Ecosystem modelling of the data-limited, oligotropic KwaZulu-Natal Bight, South Africa.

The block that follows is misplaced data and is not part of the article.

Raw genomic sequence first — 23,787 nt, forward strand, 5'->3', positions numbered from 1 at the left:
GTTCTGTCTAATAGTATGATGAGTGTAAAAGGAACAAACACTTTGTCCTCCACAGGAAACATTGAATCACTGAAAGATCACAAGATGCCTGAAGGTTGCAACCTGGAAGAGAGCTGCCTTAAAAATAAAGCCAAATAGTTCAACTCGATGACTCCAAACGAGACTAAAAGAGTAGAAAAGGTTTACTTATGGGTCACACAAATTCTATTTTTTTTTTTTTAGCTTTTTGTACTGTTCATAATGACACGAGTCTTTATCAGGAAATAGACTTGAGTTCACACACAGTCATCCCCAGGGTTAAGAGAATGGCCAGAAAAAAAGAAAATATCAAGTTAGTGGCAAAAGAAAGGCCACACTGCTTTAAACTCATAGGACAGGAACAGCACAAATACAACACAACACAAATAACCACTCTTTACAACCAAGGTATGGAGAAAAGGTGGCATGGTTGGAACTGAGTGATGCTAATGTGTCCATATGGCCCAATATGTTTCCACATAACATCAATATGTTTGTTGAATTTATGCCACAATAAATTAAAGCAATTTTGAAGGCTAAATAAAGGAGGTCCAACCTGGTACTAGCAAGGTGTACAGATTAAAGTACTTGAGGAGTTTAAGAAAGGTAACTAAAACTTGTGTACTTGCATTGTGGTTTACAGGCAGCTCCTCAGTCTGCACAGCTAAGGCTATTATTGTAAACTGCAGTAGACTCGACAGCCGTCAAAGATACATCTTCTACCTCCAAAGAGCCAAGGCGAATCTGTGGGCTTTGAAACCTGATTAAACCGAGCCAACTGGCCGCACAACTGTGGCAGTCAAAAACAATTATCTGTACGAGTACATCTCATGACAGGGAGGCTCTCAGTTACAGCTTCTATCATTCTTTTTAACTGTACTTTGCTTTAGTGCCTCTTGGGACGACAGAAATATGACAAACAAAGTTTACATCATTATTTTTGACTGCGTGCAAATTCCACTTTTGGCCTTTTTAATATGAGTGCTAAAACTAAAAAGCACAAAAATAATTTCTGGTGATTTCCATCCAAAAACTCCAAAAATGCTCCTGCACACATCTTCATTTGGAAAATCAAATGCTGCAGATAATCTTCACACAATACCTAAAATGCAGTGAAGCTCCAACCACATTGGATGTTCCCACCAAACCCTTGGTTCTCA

Ecosystem modelling allows for an understanding of the structure and functioning of ecosystems. During this study, the oligotrophic KwaZulu-Natal (KZN) Bight, a data-limited system on the east coast of South Africa, was modelled. A framework for modelling data-poor systems, incorporating the construction of multiple models, sensitivity analyses and comparative analyses was applied to the Bight using literature data. Models converged on general trends of ecosystem functioning showing 99% of flows originated from detritus, primarily imported from rivers. The largest source of riverine detritus is the Thukela River which flows into the central Bight. This area supports a shallow-water prawn trawl fishery which targets penaeid prawns. Fisheries time series‘ were incorporated into the model framework to study the effects of prawn trawling and the decrease in prawn recruitment, caused by estuarine nursery loss, on the central Bight ecosystem. Dynamic simulations suggest the biomass of biotic groups were more affected by prawn recruitment level than trawling effort level. To understand the importance of nutrients in more detail, nutrient content, biomass and stoichiometric ratios were documented for various pelagic and demersal functional groups, and compared between areas in this oligotrophic system. Results showed the central Bight had the highest carbon, nitrogen and phosphorus biomasses, due to riverine nutrient sources, and the southern Bight had the lowest. In addition, the demersal community had higher biomasses than the pelagic community for all nutrients. Nutrient dynamics and limitations within the Bight were explored through the construction and analysis of trophic flow networks of carbon, nitrogen and phosphorus for the southern, central and northern Bight. Network analyses suggest nutrient cycling was lowest in the central Bight, and highest in the southern Bight. Cycling of nitrogen was highest in all areas due to the dominance of benthos, in terms of biomass, which was nitrogen-limited. Higher trophic levels were found to be phosphorus-limited. However many pelagic groups were co-limited by nitrogen and phosphorus, probably due to the oligotrophic nature of the bight. This suite of ecosystem models provides the first holistic view of the KZN Bight and an understanding of ecosystem functioning in the southern, central and northern Bight.
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